My Attempt to Change a Life Through Words

My Attempt to Change a Life Through Words

Addison Rhodes

Fiji | Highlands and Islands Service Immersion 2018

Tanzania | Culture and the Crater 2019

Addison is a high school student from Austin, Texas working towards a career in public relations or architecture.

All photos have been provided by Addison. Read her story below!

I don’t know how to put this experience into words. I’ve been sitting here for an hour now just trying to figure it out, trying to find a way to structure my paragraphs and incorporate quotes and start with a hook as if I was submitting this for my English class. But I’ve decided I’m going to write this as if I was talking to you face-to-face.  This is the only way I know how to even slightly touch on the impact Rustic Pathways has had on my life these past few years.

I’ve been on two trips with Rustic, once to Fiji and once to Tanzania; both have been a mix of building infrastructure, teaching English and immersing myself in the local culture. My goal when deciding which program to sign up for was to find one where I’d get to play with children, get my hands dirty and stretch my comfort zone. I wanted to get comfortable being uncomfortable.

The Highlands and Islands Service Immersion program in Fiji was my first experience with Rustic. I had raised the money to send myself on the trip through selling shirts and at the ripe age of fourteen, I hopped on a plane to LAX where I’d sit for six hours with a hoodie covering my Rustic shirt so no one would talk to me as I waited to board a flight to the other side of the world.

Whenever I tell people I went on a service trip to Fiji they always get a little skeptical. They question what there was to help with in Fiji as it’s seen as a magical beach getaway where couples go on their honeymoon and stay in big, fancy resorts.

I never know how to respond, how to explain to them that if you stray away from those resorts you’ll find an undeveloped country full of people who live in what we consider poverty yet you would never know by the way they acted. Fijians are the happiest people I’ve ever met. They laugh like little kids, covering their mouths with both hands and throwing their heads back in pure joy; they greet everyone who walks through the door of the market with shouts of “bula” (hello) and grins that make you feel like you’ve known them forever; they dance barefooted through the streets, up in the villages and down on the beaches with a carefree sense that although they know they don’t have a lot, it doesn’t matter because they’re happy and alive and that’s more than enough.

There is often a conversation that talks about how money doesn’t buy happiness and I have to admit, I’m critical of the statement as I would be a lot happier if offered the opportunities that money can give you than if I was restricted by not having enough. But during those two weeks I could see how it applied to these people. It’s a cliché saying but there is a reason it’s been dubbed that.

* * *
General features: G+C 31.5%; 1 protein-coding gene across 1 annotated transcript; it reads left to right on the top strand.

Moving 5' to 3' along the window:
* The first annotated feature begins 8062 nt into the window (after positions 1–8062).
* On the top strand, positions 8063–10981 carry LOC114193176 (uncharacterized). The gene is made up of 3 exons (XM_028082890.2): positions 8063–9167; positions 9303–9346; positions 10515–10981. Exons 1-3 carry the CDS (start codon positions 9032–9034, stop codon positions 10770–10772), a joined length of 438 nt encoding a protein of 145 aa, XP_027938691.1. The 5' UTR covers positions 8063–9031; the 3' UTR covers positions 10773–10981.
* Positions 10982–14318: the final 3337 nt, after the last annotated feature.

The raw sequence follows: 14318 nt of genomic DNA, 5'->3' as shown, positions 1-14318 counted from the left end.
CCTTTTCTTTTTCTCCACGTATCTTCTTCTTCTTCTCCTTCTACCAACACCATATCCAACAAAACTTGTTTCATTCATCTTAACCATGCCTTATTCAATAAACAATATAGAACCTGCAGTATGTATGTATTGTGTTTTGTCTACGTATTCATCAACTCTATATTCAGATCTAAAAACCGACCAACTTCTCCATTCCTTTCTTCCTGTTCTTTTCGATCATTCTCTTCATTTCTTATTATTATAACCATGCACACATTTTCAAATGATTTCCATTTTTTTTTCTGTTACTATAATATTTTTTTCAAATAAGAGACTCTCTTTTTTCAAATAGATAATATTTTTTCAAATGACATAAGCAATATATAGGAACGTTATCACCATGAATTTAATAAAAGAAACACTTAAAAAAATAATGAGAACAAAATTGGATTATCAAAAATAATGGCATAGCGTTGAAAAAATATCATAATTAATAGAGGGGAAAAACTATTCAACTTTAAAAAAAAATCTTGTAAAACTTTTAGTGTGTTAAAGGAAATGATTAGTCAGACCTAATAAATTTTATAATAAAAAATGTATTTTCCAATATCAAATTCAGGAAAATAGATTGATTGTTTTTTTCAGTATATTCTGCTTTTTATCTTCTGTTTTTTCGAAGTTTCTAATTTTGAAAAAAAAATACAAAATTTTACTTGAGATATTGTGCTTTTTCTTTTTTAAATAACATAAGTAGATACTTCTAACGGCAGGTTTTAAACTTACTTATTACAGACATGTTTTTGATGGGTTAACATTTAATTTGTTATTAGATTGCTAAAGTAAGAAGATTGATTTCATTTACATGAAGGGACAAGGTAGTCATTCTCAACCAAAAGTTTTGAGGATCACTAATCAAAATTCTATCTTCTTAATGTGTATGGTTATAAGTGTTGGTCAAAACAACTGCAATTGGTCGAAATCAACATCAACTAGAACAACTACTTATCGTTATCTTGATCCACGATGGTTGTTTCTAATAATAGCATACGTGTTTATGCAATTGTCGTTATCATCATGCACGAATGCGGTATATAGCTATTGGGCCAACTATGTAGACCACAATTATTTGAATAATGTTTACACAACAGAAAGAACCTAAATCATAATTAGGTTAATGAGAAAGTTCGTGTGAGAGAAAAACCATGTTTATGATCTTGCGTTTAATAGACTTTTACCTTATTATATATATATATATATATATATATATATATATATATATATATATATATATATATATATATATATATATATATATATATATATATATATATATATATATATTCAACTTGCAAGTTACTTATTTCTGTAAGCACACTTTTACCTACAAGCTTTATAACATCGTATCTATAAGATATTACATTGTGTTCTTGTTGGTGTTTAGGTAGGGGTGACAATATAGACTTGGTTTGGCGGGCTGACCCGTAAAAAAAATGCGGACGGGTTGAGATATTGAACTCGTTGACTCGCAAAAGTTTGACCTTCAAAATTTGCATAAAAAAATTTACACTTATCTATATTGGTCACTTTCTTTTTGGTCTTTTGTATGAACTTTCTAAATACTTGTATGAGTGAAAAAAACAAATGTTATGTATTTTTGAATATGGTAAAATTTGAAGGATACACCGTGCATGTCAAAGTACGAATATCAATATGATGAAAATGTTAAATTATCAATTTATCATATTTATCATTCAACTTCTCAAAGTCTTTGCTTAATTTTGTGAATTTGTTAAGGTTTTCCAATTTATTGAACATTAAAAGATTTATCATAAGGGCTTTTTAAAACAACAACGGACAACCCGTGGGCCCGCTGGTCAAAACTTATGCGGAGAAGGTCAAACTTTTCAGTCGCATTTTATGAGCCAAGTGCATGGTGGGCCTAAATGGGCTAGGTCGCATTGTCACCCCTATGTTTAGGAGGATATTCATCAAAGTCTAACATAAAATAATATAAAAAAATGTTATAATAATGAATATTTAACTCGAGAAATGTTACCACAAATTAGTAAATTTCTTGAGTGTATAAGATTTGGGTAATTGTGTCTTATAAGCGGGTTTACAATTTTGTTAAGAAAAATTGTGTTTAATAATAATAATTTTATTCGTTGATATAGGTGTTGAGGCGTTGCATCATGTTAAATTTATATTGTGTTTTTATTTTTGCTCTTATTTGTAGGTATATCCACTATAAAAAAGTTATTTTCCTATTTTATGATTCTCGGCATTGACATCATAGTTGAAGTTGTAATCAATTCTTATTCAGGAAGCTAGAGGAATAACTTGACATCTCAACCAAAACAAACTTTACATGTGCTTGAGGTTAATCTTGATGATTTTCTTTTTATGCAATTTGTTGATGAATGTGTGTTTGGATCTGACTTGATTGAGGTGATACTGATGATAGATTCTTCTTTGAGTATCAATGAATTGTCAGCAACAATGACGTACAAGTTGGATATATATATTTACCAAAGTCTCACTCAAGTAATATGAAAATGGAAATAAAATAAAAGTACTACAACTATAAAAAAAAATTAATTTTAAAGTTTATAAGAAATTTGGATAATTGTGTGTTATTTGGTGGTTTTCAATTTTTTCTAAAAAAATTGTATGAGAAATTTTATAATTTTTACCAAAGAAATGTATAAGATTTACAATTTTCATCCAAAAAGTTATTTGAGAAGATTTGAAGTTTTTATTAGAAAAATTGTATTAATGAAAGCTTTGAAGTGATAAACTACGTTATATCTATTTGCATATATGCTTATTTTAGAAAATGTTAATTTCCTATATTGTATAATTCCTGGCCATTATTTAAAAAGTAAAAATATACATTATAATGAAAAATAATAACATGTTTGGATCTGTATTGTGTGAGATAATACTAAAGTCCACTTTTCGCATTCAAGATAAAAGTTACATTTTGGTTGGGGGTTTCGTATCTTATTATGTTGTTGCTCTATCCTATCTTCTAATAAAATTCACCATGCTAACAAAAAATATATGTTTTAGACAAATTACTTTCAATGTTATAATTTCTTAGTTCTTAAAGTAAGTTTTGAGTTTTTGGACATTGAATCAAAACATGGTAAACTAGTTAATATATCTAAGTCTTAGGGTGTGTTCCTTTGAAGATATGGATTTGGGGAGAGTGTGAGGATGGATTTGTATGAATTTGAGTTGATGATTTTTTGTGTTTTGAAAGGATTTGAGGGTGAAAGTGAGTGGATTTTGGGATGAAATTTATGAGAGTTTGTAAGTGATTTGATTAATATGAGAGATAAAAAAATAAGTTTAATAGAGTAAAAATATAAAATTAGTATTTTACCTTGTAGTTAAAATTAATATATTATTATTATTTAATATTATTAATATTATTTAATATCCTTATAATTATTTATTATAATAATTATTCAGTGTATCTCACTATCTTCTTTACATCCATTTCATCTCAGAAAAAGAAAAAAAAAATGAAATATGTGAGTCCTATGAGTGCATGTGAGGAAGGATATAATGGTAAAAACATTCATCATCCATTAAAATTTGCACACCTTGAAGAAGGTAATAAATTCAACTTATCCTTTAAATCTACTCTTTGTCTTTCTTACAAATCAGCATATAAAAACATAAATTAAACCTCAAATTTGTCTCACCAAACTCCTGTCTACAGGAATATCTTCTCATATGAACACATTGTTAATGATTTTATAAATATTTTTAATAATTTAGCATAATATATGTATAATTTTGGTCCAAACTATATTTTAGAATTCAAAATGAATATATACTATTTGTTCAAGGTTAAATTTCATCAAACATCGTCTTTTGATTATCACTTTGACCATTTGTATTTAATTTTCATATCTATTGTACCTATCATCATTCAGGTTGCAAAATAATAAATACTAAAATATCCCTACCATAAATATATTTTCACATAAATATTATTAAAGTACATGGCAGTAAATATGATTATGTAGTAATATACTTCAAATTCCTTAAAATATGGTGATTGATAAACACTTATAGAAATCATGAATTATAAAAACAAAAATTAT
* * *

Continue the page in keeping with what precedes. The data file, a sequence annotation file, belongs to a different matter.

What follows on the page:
These people were happier than anyone I’d ever met and it’s not because they owned a big house or fancy clothing, it was because they were able to look at what they had, their families, their villages, their culture, and see that as long as they could keep it all healthy, it was enough.

The next summer I went on the Culture and the Crater program in Tanzania. Although the main aspects of the program were the same as the one in Fiji, the experience was incredibly different.

To put it simply, it was a lot more hardcore physically and mentally. Physically, you didn’t get to shower for long periods of time and the dust buildup on your skin from even a couple hours outside was enough to make you forever grateful for running water. And the only way to use the restroom was to squat over a little hole that everyone used and let me tell you, that thing got clogged. A lot.

Mentally, the locals were more closed off which made it harder because you kind of felt like an unwanted outsider sometimes. But these challenges were what made this trip so life-altering. It has take me years to try to find the words for how much this trip changed my outlook on life; just know that the trips that present you with the most challenges—whether you like them or not—will be the ones that force you to grow and will continue to impact you and the people around you for the rest of your life.

This story doesn’t even begin to touch on the experiences and lessons I learned through my time with Rustic Pathways. In the four weeks that I have spent abroad with the program, I’ve learned more about myself and the world around me that I have in the past seventeen years. It’s truly something you have to experience for yourself. And then once you come home you’ll try to put your story into words and will wind up just like me, stuck trying to find out how to put so much life-changing weight into lines and squiggles on a piece of paper.

The only people who understand you will be those who experienced it with you, but because of that it will motivate you to try to change other’s lives using what you’ve learned. You will make an impact whether you realize it or not because the second you get on that plane wearing your Rustic shirt, you change. And that change spreads out in waves with every person you encounter once you get home.

Learn more about Rustic Pathways programs in Fiji and Tanzania, or view more Alumni Stories here